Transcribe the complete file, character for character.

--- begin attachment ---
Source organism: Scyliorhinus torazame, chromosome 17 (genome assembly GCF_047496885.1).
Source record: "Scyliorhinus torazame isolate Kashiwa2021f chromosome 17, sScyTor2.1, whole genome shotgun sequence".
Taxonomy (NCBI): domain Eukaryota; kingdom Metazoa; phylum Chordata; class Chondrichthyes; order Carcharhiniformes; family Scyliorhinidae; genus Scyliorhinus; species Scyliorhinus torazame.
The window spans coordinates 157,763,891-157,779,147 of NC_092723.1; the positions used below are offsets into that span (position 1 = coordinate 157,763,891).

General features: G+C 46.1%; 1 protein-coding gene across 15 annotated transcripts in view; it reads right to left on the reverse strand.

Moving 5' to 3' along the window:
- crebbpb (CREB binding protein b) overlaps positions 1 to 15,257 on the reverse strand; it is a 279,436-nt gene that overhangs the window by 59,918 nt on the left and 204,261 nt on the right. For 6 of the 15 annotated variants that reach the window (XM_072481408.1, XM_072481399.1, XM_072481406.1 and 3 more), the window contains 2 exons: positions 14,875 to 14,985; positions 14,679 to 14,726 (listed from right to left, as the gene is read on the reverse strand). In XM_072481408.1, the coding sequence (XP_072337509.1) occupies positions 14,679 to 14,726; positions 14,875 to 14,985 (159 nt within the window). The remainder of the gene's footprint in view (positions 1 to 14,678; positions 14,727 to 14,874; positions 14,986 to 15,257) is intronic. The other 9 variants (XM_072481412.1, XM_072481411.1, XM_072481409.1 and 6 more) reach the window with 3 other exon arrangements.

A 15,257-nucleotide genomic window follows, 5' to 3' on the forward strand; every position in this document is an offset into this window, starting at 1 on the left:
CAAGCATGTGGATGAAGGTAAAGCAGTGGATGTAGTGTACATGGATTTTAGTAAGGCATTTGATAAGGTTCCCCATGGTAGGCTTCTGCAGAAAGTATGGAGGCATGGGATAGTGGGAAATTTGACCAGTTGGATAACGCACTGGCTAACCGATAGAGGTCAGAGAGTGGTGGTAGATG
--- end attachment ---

Source organism: Scyliorhinus torazame, chromosome 17 (genome assembly GCF_047496885.1).
Source record: "Scyliorhinus torazame isolate Kashiwa2021f chromosome 17, sScyTor2.1, whole genome shotgun sequence".
Taxonomy (NCBI): domain Eukaryota; kingdom Metazoa; phylum Chordata; class Chondrichthyes; order Carcharhiniformes; family Scyliorhinidae; genus Scyliorhinus; species Scyliorhinus torazame.
The window spans coordinates 157,763,891-157,779,147 of NC_092723.1; the positions used below are offsets into that span (position 1 = coordinate 157,763,891).

General features: G+C 46.1%; 1 protein-coding gene across 15 annotated transcripts in view; it reads right to left on the reverse strand.

Moving 5' to 3' along the window:
- crebbpb (CREB binding protein b) overlaps positions 1 to 15,257 on the reverse strand; it is a 279,436-nt gene that overhangs the window by 59,918 nt on the left and 204,261 nt on the right. For 6 of the 15 annotated variants that reach the window (XM_072481408.1, XM_072481399.1, XM_072481406.1 and 3 more), the window contains 2 exons: positions 14,875 to 14,985; positions 14,679 to 14,726 (listed from right to left, as the gene is read on the reverse strand). In XM_072481408.1, the coding sequence (XP_072337509.1) occupies positions 14,679 to 14,726; positions 14,875 to 14,985 (159 nt within the window). The remainder of the gene's footprint in view (positions 1 to 14,678; positions 14,727 to 14,874; positions 14,986 to 15,257) is intronic. The other 9 variants (XM_072481412.1, XM_072481411.1, XM_072481409.1 and 6 more) reach the window with 3 other exon arrangements.

A 15,257-nucleotide genomic window follows, 5' to 3' on the forward strand; every position in this document is an offset into this window, starting at 1 on the left:
CAAGCATGTGGATGAAGGTAAAGCAGTGGATGTAGTGTACATGGATTTTAGTAAGGCATTTGATAAGGTTCCCCATGGTAGGCTTCTGCAGAAAGTATGGAGGCATGGGATAGTGGGAAATTTGACCAGTTGGATAACGCACTGGCTAACCGATAGAGGTCAGAGAGTGGTGGTAGATG